"There were many many sleds in those days," he says. "And when musk-ox die and the hunters hold a feast, you see many tepees, like big forest, in the Land without Trees. But now — !"
December 25, 1928
The Land of Feast and Famine - To the Upper Thelon
Man The Fat Hunter
The conversation turns to hunting, and Tijon tells about the caribou. He was a little boy when he shot his first game, with a bow and arrow; since then he has shot many. He talks at length of the Caribou-Eaters who starved to death a good many years ago and advises me to eat reindeer moss whenever there is danger of going with an empty belly. Then he goes back to " the old days " when the Caribou- Eaters were a powerful people who made long expeditions up into the land of the Eskimo after musk-oxen. " There were many many sleds in those days," he says. " And when musk-ox die and the hunters hold a feast, you see many tepees, like big forest, in the Land without Trees. But now — ! " He makes a disparaging gesture in the direction of his fellow-Indians. The Eskimos he wants nothing at all to do with. In the past he has occasionally come across one of their ancient camps and found there the skin of an animal he has never seen alive (the seal). It also happened, that he has seen the tracks of " big snowshoe " in the snow and strange men far off in the distance. Aside from this, he has but one thing to say about his northern neighbor: " Husky nezonilly (Eskimo bad man)! "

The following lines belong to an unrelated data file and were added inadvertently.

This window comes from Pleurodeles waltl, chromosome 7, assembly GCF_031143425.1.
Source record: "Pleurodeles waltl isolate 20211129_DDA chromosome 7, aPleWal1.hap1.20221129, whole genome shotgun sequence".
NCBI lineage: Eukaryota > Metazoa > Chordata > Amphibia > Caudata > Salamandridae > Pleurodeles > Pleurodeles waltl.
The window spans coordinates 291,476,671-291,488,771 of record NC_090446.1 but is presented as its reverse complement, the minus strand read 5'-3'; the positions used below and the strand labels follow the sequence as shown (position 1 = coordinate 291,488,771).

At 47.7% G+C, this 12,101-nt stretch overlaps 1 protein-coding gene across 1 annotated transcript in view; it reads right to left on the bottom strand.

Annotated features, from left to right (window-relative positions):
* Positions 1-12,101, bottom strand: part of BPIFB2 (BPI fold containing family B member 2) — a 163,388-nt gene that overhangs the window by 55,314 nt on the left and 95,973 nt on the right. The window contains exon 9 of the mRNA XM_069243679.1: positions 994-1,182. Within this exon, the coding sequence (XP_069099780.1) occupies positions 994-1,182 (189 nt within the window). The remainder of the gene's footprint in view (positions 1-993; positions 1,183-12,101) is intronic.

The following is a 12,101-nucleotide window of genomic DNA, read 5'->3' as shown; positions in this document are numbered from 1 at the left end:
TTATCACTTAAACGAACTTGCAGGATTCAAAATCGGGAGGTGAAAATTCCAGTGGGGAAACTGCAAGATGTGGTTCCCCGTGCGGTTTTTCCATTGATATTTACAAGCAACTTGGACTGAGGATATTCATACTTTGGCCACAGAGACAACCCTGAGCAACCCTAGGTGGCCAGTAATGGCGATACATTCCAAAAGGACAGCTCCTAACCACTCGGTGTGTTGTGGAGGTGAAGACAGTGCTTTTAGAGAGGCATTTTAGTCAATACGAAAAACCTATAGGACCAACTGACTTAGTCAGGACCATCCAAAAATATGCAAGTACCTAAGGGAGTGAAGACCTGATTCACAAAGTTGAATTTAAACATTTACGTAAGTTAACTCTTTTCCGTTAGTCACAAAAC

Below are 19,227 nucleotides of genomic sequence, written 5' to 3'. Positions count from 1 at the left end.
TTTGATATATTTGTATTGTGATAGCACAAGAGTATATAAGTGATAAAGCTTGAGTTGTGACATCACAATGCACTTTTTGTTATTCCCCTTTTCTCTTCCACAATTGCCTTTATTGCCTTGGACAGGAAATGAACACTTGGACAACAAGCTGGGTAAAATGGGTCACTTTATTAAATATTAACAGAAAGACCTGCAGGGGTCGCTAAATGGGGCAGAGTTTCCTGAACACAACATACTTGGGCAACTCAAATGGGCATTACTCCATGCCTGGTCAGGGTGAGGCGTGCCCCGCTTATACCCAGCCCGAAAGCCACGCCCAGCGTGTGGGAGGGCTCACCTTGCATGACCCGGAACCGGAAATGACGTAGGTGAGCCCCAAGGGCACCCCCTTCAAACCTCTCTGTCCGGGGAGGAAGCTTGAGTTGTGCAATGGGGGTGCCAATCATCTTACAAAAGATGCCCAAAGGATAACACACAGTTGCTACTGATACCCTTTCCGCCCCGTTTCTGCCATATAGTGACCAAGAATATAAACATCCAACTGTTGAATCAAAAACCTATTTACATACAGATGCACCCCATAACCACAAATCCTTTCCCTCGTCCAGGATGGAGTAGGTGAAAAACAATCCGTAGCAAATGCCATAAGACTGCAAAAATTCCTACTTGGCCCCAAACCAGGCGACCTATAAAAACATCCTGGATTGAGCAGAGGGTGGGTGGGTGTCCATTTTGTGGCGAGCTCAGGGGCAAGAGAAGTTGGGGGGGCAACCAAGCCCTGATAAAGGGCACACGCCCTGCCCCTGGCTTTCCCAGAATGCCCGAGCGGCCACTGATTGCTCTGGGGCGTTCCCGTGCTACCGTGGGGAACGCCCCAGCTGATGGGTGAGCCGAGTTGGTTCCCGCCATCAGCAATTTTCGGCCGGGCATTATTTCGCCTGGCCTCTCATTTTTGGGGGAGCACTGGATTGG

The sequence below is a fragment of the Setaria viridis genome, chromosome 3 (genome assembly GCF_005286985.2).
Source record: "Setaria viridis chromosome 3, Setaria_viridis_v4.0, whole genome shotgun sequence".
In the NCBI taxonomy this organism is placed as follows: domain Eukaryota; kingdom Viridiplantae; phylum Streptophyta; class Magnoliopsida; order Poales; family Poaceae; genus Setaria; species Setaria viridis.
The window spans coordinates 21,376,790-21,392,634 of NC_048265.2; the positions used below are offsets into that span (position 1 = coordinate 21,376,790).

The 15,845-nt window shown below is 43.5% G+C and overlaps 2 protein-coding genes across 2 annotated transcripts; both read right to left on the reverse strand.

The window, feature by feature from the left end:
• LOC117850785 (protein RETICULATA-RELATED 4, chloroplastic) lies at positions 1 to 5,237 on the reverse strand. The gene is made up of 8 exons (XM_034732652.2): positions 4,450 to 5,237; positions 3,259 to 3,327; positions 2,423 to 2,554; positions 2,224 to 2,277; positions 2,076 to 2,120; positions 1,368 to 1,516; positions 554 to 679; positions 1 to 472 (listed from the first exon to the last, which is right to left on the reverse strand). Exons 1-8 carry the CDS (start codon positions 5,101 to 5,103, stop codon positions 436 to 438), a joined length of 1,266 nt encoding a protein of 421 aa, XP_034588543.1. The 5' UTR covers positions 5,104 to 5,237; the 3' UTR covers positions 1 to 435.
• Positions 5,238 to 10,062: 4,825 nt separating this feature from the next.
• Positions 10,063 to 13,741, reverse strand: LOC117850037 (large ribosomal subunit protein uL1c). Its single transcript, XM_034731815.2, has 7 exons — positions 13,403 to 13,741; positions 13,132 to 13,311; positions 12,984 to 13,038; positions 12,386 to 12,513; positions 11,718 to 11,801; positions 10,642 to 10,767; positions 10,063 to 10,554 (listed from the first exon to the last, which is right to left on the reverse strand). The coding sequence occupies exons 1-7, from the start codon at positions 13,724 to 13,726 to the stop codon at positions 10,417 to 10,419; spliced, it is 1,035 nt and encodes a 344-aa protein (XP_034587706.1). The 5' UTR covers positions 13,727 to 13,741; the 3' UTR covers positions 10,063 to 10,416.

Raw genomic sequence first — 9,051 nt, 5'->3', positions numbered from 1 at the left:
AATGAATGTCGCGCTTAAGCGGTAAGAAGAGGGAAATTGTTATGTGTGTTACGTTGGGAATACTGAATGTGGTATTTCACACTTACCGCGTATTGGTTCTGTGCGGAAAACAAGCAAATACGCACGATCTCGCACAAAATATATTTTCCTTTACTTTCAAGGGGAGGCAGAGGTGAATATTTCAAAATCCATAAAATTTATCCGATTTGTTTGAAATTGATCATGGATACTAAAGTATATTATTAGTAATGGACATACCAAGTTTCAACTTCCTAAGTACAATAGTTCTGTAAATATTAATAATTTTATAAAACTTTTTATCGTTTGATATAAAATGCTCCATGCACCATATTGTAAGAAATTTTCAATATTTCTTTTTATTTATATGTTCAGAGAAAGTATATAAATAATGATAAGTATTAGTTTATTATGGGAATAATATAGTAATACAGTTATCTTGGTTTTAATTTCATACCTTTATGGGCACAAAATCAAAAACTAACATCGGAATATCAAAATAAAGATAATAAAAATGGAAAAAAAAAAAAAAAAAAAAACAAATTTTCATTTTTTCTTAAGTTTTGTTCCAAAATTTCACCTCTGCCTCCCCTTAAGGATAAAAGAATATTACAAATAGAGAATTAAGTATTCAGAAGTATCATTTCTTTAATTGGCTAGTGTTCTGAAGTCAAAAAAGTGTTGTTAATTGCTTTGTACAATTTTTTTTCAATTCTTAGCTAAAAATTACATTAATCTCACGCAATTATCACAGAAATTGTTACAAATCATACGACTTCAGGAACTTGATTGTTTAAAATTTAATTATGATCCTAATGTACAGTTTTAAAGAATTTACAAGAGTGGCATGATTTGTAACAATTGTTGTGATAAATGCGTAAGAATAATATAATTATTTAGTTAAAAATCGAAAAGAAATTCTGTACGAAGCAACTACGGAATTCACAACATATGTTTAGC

Johnny begins to discuss dogs. He prefaces his remarks by reporting how excellent his own dogs are, then mysteriously hints about what happens to certain kinds of dogs when they get up into foreign country — the Barren Land. I sound him out, and he replies that such dogs never return to the woodland. He cites the example of a certain white trapper's dogs, nearly all of which were consumed. I cautiously suggest that perhaps they ran off after the caribou and got lost, or that they had had thin coats of fur and had frozen to death. But Johnny shakes his head in the negative; there is but one explanation: the foreign land gobbled them up!
The Indian's ability to orient himself in the wilderness has always been a source of amazement to me, and, in order to keep the conversation going, I begin speaking about the compass. I have lost mine long ago, but I take out my watch and illustrate as well as I can. The Indians look on with smiles on their faces and conclude that I am talking nonsense. Just when I am all wound up and stumped for words to explain the action of the needle's magnetic attraction for north and south, Tijon takes me by the arm and says: " Come, you see! " Together we leave the tent. The sky is bespangled with stars, and beneath them, over the woods, flame the Northern Lights. Tijon points to the Great Bear, the North Star, and the Pleiades. I cannot follow him through all the figures he draws, with strange descriptions, in the heavens, but I understand very well that he is explaining his compass to me. Then he directs my attention to the aurora and says: " Good clock." He points at the northern wall of the tent and describes an arc over to the east. " Morning early, you see," he says.
"But," I ask, " what do you do when there are no stars, no Northern Lights? " Then he points to the tall snow-drifts and makes it clear to me that those who have eyes in their heads after a storm can guide themselves along by these, and he explains how one can tell north from south from the bark and the limbs of the trees. At length he adds: " Maybe big wind in Land without Trees, maybe nothing see, but Indian always know way, here! " Smilingly he touches the tip of his finger to his forehead